With your size boat and high winds, even if everything is optimum with your rig, the strength needed to pull in the jib can be more than one guy can handle. Blanketing the jib with the main always works, but as Faster mentions, in rough seas you're setting yourself up for an accidental jibe. Sometimes I put a reefed main up for a downwind run simply for that purpose - it'd be easier to run under jib alone, except when I have to get the damned thing in! I agree with Faster that

Generally if you need a winch to get the sail furled either you're doing it wrong, or there's a mechanical problem, or a substandard furler.

if we consider "doing it wrong" not having enough people-power to heave-ho the thing in when you need to. However, having to pull on the line with more force than one guy can muster is not necessarily indicative of a mechanical problem (although it CAN be.) Larger boats solve the problem with hydraulic furling.

The problem with the winch is that it exerts a steady pull, whereas the best way to get the jib in with minimum force is to haul in a lot at the odd times that everything lines up just right. If I need to use a winch I never use the little one we have for the furling line - I go for the unused primary. That way when the strain lets up I can get in a lot. And yes, be sure to have extra wraps on the furling drum - as many as it can hold. This not only prevents you from running out of line, but effectively increases the diameter of the drum and gives you more mechanical advantage.

Something no one's mentioned as yet- you can always DROP the jib instead of furling it. I've done this before when a furling line parted - it's no big deal. However, in your situation you were probably too short handed to keep everything under control.

And yes, how DOES your girlfriend feel about sailing these days?
Yrs,

Chris
Well, I checked over the forestay tension and it is good, and there was no halyard wrap. I removed the Jib for repair and checked the ProFurl and it turns no problem. I can only conclude that the size of the sail plus the amount of wind (according to the buoy data, winds were 35 kts that day in our area) made the force exerted on the sail more than I could pull (and I am definitely not a 98 lb. weakling). I also need to get a longer furling line as I have had the problem a few times on not having enough line to fully furl the sail when the wind is high.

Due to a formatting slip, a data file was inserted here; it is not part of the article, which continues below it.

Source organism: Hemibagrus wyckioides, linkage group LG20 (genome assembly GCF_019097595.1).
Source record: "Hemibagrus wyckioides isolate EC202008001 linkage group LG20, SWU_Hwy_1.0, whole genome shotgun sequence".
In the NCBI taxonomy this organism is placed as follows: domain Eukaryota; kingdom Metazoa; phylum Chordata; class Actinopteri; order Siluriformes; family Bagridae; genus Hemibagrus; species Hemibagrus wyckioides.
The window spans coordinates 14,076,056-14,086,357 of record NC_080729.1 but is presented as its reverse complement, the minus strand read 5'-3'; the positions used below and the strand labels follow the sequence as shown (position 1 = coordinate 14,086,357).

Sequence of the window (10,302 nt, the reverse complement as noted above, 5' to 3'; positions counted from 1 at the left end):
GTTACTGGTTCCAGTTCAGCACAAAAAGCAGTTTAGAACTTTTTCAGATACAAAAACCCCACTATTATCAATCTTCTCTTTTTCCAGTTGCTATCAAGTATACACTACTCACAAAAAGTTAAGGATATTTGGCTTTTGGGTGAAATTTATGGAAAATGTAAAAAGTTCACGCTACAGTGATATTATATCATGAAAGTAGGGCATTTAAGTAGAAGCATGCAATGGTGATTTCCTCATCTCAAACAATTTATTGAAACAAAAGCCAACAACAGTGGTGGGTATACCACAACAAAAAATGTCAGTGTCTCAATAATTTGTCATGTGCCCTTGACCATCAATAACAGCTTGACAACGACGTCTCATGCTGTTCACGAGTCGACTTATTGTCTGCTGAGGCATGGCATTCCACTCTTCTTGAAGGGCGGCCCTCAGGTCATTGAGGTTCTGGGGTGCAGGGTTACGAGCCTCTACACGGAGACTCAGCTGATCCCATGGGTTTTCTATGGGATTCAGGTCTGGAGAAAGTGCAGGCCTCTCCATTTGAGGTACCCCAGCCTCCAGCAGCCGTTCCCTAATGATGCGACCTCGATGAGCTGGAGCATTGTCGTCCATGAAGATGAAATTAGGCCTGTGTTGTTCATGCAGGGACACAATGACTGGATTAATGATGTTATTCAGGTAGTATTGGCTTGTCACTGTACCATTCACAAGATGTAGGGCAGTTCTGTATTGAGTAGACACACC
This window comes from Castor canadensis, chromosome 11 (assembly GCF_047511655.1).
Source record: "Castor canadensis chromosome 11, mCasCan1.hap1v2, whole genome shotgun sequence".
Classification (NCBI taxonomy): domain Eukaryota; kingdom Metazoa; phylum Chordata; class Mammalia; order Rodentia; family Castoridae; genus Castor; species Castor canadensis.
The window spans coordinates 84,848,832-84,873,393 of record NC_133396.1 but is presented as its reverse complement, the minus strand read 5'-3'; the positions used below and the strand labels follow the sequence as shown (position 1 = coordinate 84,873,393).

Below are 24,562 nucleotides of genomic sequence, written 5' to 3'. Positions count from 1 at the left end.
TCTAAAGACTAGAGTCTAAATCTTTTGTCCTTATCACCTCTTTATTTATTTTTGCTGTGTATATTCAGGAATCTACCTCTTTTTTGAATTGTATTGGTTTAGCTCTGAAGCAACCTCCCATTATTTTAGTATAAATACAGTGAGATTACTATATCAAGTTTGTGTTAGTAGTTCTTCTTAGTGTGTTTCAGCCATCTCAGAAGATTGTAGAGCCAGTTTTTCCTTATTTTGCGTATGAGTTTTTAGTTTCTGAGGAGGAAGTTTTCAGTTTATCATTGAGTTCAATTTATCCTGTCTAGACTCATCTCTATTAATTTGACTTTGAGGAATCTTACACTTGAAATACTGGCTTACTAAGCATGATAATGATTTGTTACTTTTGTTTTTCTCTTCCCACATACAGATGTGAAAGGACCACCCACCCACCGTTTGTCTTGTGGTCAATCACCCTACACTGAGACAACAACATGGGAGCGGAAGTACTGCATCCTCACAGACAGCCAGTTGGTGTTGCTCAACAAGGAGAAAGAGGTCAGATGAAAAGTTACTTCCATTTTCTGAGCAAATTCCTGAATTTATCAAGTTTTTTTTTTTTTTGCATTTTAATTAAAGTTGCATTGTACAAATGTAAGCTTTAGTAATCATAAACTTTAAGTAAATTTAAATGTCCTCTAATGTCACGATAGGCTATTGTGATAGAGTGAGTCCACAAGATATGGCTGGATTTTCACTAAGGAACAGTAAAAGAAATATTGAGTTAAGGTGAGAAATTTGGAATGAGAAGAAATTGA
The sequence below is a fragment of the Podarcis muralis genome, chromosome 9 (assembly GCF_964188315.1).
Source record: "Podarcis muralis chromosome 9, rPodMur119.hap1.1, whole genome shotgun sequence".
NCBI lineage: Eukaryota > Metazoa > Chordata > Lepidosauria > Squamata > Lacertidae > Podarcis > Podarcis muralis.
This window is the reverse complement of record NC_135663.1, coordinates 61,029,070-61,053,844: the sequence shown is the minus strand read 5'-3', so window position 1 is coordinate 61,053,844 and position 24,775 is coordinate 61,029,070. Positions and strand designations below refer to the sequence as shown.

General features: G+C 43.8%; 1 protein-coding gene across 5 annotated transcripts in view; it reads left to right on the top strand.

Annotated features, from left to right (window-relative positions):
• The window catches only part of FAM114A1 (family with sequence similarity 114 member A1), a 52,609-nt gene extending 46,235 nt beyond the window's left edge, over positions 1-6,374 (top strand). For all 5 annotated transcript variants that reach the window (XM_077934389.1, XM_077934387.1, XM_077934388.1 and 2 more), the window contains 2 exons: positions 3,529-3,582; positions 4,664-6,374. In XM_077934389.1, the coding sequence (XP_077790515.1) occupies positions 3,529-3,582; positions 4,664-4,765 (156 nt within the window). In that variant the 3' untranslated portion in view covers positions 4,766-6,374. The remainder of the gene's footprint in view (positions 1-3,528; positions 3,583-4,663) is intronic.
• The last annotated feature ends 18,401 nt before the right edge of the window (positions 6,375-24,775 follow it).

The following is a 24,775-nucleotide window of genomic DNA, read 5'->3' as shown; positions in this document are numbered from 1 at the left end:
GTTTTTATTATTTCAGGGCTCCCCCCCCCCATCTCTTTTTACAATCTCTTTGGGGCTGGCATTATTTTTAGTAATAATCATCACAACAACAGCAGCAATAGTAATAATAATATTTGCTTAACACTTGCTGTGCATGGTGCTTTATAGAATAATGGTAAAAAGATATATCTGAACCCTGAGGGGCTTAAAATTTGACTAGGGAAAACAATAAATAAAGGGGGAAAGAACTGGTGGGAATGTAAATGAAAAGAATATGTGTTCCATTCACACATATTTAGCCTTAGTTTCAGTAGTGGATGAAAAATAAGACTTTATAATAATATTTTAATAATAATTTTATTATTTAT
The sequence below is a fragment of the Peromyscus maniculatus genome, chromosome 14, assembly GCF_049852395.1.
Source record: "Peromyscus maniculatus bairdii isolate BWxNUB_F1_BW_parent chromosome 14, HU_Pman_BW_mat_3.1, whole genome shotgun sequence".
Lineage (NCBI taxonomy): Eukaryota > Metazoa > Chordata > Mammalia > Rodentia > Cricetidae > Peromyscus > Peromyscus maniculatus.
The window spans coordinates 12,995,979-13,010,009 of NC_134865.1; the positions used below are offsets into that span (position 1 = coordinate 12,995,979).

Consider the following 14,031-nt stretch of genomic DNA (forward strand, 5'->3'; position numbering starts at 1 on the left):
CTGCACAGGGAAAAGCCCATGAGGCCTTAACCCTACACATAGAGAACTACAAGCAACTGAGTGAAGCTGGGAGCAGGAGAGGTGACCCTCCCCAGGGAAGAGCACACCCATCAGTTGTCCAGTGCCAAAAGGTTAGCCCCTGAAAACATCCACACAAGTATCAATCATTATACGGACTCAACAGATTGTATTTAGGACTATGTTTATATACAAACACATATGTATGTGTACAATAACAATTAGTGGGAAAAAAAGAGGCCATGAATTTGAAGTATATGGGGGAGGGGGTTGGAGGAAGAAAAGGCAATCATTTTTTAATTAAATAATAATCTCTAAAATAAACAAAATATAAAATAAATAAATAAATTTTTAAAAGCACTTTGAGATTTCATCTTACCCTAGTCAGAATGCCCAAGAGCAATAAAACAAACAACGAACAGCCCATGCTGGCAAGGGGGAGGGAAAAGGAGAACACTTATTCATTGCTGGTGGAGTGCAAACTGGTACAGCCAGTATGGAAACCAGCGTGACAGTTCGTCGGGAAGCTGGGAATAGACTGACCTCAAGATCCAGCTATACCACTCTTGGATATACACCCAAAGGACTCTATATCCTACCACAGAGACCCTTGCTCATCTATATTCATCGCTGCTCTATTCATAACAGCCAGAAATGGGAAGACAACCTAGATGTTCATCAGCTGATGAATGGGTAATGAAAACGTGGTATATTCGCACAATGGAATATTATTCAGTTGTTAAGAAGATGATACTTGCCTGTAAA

The girlfriend still likes the sailing but is wondering how come I always get the bad weather every time she goes with me. While she likes the sailing, she got pissed that she hit her head on the companionway hatch several times after she went below and I closed the hatch behind her to keep the rain out. Ooops.
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  #38  
Old 11-21-2008
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And she's still sailing with you... you're luckier than you have any right to be.
Quote:
Originally Posted by tausap View Post
Well, I checked over the forestay tension and it is good, and there was no halyard wrap. I removed the Jib for repair and checked the ProFurl and it turns no problem. I can only conclude that the size of the sail plus the amount of wind (according to the buoy data, winds were 35 kts that day in our area) made the force exerted on the sail more than I could pull (and I am definitely not a 98 lb. weakling). I also need to get a longer furling line as I have had the problem a few times on not having enough line to fully furl the sail when the wind is high.

The girlfriend still likes the sailing but is wondering how come I always get the bad weather every time she goes with me. While she likes the sailing, she got pissed that she hit her head on the companionway hatch several times after she went below and I closed the hatch behind her to keep the rain out. Ooops.
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You know what the first rule of sailing is? ...Love. You can learn all the math in the 'verse, but you take
a boat to the sea you don't love, she'll shake you off just as sure as the turning of the worlds. Love keeps
her going when she oughta fall down, tells you she's hurting 'fore she keens. Makes her a home.

—Cpt. Mal Reynolds, Serenity (edited)

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  #39  
Old 11-23-2008
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This is way to simple - in the midst of two different Force 10 storms, we turned up into the wind (actually in the second storm we were knocked flat and rounded up into the wind), held the jib sheet just snug enough to steady the headsail and cranked it in - we could have done it with or without the winch.
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  #40  
Old 12-04-2008
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I may have missed it somewhere in this long thread, but how much space is there between the top of your furling gear and the top of the forestay? I agree that you should never need a winch unless you are furling under pressure. I once lost my rig using a winch to furl!

The problem was the halyard was so short that the furling drum was snagging the forestay on each turn. Under the strong load, I wound up twisting the forestay enough to weaken the swage and eventually snap it off at the masthead.

I was lucky. It happened at the dock when I got back in and was re-furling the jib, which was wound too tightly. Imagine losing your forestay in a strong wind.

So - I recommend having a good rigger go up your mast to check your forestay and furler with everything in place.

Now, if I need a winch to furl a luffing foresail in a 40 kt wind, I have my rigging checked. I sail with a 45' mast and a 130 Genoa on a ketch.